Reaction to Medicine Nobel ignored IVF ‘agenda,' writer says
Prof. Robert Edwards / Pope Benedict XVI
Prof. Robert Edwards / Pope Benedict XVI

.- Reaction to the awarding of the Nobel Prize for Medicine to Robert Edwards ignored that the true agenda of in-vitro fertilization (IVF) includes hubris towards human life and the dominance of scientists over society, a Scottish columnist has argued.

While some have attacked the Catholic Church’s criticism of the Nobel Committee, Gerald Warner said in The Scotsman, the Church’s reaction was “no more aggressive” than the professor’s own comments.

According to Warner, the IVF pioneer Edwards has said of his work: “I wanted to find out exactly who was in charge, whether it was God Himself or whether it was scientists in the laboratory - It was us! The Pope looked totally stupid.”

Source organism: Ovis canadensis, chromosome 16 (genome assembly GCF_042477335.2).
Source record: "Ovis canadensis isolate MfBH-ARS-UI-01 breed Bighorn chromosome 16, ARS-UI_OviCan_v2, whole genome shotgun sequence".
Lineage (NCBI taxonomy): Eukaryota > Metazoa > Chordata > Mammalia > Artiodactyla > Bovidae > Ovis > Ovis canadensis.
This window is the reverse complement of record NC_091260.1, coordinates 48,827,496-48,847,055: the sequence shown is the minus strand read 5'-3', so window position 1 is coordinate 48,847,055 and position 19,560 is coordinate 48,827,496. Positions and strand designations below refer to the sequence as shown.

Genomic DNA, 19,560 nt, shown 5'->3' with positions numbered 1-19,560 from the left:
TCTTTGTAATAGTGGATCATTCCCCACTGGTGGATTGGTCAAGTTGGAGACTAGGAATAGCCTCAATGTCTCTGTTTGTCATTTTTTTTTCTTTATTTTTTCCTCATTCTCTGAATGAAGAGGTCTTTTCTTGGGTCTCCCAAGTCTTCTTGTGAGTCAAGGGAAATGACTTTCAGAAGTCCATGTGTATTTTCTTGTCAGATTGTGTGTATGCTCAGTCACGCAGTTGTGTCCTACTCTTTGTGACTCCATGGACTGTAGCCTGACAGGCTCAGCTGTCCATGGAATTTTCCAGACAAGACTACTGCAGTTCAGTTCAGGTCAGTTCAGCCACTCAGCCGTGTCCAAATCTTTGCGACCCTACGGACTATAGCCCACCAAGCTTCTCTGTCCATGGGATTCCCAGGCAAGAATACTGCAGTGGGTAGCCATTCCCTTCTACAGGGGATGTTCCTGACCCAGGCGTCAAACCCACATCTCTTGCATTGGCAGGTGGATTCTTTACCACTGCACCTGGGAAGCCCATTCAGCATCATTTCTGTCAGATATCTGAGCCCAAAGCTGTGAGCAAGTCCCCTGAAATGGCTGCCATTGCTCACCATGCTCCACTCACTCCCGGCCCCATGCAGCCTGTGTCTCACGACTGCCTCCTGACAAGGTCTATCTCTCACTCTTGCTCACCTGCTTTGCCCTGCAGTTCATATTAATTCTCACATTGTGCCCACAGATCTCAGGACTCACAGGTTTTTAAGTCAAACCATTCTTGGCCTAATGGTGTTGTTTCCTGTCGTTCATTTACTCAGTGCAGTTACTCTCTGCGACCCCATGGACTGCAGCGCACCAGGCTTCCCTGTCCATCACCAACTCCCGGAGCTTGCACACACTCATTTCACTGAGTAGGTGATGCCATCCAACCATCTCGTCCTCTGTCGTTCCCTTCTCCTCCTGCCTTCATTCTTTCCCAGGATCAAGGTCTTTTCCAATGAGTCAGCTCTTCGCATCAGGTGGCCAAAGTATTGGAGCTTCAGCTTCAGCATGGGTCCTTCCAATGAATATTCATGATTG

“That hubristic claim revealed the true IVF agenda, which was not primarily to assist childless couples,” Warner charged. “Above all, it was about the right of scientists to dominate society with a dehumanizing technology which nobody must presume to constrain.”

The columnist said that no critics have stopped to ask why the Church condemns IVF. According to Warner, the Church accepts the “scientific principle recognized since 1883” that a human being comes into existence at the moment of fertilization.

“That confers an inviolable right to life,” he continued, noting Catholic teaching that IVF wrongly separates the unitive and procreative purposes of marriage.

“(I)n practical terms it has killed millions of human embryos,” Warner said of the procedure. In his view, a development of immense moral implications has been allowed “without serious debate.”

Deeming the record of the Human Fertilisation and Embryology Authority (HFEA) to be “appalling,” he said it has worked opposite to its purpose of protecting the special status of the human embryo and has never refused a research license.

“(I)t might as well have never existed,” Warner wrote, noting that it is about to be abolished and replaced by the Care Quality Commission with possibly “even less oversight of this morally acute area.”

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